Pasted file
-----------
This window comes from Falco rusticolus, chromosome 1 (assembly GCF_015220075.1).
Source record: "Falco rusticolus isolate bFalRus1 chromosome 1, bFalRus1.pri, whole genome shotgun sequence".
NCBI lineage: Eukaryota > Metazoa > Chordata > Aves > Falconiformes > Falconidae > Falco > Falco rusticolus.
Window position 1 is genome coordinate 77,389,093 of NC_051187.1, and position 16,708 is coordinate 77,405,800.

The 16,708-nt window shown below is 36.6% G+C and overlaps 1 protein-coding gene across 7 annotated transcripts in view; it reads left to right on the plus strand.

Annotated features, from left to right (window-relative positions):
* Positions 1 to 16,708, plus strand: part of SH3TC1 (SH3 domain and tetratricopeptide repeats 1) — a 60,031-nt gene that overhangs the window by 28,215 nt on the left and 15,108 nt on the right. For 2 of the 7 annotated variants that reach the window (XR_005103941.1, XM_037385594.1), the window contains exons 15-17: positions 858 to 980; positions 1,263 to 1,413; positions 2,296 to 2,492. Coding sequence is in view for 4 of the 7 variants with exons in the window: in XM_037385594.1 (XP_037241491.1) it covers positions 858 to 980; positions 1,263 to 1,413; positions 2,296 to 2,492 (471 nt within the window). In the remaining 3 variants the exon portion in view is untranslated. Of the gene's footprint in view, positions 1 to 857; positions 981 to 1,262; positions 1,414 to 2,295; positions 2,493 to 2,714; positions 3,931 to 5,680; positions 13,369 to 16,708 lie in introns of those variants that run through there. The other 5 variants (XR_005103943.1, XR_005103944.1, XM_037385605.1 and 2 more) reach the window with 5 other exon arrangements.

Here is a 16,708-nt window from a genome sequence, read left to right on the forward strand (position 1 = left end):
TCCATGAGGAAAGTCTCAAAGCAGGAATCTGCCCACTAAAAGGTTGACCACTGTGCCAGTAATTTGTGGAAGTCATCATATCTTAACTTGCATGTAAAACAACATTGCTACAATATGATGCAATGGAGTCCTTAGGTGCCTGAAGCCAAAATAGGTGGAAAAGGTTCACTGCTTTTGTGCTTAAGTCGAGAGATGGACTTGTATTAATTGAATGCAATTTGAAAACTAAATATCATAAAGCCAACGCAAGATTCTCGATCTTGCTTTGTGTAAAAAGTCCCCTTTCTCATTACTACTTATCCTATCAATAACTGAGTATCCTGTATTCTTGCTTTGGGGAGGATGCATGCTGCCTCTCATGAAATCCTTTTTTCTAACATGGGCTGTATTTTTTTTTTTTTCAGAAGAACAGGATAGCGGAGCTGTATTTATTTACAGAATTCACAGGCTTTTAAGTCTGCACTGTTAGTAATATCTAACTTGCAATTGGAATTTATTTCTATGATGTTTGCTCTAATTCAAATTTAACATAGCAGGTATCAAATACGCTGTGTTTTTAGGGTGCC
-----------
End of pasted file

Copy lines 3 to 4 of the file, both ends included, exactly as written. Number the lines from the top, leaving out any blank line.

NCBI lineage: Eukaryota > Metazoa > Chordata > Aves > Falconiformes > Falconidae > Falco > Falco rusticolus.
Window position 1 is genome coordinate 77,389,093 of NC_051187.1, and position 16,708 is coordinate 77,405,800.